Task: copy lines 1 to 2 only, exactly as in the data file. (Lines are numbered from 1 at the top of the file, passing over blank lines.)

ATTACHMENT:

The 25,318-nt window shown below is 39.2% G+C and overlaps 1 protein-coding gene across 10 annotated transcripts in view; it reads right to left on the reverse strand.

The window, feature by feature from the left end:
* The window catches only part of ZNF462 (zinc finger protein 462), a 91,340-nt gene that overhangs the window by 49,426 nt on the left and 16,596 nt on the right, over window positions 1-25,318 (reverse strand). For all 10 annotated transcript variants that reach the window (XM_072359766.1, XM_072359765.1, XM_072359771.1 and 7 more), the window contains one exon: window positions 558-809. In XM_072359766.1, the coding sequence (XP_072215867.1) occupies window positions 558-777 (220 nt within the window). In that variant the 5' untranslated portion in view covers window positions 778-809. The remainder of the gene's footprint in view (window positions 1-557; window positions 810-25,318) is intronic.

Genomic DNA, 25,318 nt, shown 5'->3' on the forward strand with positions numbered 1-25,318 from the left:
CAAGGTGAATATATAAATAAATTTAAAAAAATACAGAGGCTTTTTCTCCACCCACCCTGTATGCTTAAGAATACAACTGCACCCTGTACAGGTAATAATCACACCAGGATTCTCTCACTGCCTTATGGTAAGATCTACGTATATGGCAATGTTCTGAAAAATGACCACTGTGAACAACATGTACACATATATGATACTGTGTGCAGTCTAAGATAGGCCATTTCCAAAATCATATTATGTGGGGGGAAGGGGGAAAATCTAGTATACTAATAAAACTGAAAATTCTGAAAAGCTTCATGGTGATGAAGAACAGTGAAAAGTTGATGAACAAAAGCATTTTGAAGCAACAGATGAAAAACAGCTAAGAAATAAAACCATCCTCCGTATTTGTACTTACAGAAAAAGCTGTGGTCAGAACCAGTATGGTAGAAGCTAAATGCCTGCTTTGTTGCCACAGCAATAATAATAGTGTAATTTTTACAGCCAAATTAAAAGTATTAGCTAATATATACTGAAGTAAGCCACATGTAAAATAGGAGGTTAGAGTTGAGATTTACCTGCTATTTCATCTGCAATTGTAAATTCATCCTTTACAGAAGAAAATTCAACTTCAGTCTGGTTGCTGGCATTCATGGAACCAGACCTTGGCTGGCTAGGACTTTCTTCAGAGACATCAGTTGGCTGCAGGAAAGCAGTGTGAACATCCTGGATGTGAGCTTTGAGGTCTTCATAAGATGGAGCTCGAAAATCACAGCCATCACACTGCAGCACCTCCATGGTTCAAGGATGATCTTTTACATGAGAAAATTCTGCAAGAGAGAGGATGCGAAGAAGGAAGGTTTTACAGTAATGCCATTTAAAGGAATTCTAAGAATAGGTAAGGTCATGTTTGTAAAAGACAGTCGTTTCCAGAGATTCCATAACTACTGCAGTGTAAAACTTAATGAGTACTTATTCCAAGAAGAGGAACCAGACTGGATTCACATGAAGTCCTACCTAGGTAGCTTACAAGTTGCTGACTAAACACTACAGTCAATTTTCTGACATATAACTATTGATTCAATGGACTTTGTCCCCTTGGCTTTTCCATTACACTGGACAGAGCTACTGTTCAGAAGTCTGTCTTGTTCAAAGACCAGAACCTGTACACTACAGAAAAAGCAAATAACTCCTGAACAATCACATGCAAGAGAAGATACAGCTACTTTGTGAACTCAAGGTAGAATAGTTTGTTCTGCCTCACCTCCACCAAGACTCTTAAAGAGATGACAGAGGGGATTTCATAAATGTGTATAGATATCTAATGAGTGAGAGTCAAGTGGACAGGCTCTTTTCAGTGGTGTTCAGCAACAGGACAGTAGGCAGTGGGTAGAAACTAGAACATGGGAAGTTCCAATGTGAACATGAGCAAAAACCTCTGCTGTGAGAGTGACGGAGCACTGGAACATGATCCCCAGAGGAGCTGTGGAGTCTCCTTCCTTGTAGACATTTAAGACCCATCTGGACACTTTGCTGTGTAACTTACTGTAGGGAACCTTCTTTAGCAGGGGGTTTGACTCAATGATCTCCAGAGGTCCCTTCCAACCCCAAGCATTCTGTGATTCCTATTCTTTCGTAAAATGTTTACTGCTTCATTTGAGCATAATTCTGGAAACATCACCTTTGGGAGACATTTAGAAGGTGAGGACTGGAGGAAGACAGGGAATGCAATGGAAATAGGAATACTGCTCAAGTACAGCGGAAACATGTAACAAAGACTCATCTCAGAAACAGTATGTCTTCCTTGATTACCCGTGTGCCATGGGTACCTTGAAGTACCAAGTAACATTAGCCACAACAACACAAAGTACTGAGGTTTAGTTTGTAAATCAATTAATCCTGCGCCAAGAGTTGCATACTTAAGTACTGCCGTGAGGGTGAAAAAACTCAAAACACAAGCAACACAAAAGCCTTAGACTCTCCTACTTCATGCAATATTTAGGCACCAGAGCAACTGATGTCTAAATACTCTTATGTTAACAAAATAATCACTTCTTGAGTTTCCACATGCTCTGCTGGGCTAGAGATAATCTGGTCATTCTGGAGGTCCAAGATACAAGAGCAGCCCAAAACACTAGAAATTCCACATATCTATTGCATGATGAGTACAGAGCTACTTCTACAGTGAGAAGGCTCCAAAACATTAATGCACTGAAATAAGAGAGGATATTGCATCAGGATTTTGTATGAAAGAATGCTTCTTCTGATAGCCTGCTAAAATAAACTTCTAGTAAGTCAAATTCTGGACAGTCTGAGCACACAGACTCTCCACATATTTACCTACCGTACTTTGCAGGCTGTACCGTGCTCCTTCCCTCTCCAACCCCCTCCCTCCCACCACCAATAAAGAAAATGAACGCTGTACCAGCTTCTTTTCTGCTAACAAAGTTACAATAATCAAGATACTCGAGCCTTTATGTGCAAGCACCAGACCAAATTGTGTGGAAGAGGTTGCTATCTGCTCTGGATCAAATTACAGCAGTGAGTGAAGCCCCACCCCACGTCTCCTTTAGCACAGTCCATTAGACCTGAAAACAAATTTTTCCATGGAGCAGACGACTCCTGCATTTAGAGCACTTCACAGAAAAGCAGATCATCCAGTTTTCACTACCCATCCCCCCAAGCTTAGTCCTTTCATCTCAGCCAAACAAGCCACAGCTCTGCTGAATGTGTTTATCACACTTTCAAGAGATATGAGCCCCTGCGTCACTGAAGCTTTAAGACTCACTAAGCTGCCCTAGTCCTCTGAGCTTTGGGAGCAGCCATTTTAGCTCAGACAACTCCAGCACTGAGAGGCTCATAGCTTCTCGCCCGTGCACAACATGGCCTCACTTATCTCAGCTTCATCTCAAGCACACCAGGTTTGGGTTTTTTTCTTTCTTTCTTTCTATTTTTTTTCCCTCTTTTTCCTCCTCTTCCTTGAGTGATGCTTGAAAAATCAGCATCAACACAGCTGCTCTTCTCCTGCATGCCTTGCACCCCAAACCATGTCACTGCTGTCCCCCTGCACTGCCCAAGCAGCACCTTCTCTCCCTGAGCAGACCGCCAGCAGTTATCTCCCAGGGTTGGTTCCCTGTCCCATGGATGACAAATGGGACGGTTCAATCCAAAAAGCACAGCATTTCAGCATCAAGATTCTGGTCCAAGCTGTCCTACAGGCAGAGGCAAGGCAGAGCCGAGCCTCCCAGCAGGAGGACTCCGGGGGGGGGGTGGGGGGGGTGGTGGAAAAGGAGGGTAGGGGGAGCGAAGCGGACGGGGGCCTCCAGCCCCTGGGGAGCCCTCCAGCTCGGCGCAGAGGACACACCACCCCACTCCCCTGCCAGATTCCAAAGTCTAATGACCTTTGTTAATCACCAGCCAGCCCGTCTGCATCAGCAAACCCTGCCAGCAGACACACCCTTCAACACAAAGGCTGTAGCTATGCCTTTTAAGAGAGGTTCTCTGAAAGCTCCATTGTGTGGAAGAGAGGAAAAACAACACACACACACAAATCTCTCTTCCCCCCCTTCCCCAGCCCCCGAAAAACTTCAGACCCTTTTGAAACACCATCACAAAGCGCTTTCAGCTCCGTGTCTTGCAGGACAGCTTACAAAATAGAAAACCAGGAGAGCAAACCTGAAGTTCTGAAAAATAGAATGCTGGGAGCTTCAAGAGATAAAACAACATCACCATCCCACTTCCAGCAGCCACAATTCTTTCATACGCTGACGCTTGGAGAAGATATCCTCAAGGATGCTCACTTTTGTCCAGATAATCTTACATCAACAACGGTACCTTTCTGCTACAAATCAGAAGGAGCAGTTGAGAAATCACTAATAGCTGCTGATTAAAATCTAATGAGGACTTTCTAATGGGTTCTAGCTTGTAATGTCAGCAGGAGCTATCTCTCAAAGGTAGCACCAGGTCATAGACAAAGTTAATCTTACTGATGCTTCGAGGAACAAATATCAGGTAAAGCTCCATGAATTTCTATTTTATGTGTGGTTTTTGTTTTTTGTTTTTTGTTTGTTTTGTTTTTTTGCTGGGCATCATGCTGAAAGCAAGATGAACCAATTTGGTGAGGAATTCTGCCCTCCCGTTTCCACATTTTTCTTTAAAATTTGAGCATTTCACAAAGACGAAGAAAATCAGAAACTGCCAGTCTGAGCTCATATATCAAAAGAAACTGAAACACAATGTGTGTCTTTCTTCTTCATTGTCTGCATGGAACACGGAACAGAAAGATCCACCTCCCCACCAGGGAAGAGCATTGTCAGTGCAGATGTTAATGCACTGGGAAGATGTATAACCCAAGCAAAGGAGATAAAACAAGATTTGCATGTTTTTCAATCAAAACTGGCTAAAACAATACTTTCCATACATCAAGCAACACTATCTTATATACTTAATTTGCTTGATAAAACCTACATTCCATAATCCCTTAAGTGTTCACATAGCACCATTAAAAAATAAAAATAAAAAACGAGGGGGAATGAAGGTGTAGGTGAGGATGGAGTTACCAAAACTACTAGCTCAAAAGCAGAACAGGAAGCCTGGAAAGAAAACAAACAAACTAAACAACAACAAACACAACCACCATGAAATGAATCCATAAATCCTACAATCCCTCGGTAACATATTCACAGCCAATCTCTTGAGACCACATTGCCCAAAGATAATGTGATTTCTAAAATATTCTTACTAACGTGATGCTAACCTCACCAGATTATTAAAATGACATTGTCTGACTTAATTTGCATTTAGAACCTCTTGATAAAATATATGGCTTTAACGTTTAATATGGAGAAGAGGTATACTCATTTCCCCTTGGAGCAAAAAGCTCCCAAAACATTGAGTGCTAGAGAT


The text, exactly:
The 25,318-nt window shown below is 39.2% G+C and overlaps 1 protein-coding gene across 10 annotated transcripts in view; it reads right to left on the reverse strand.

The window, feature by feature from the left end: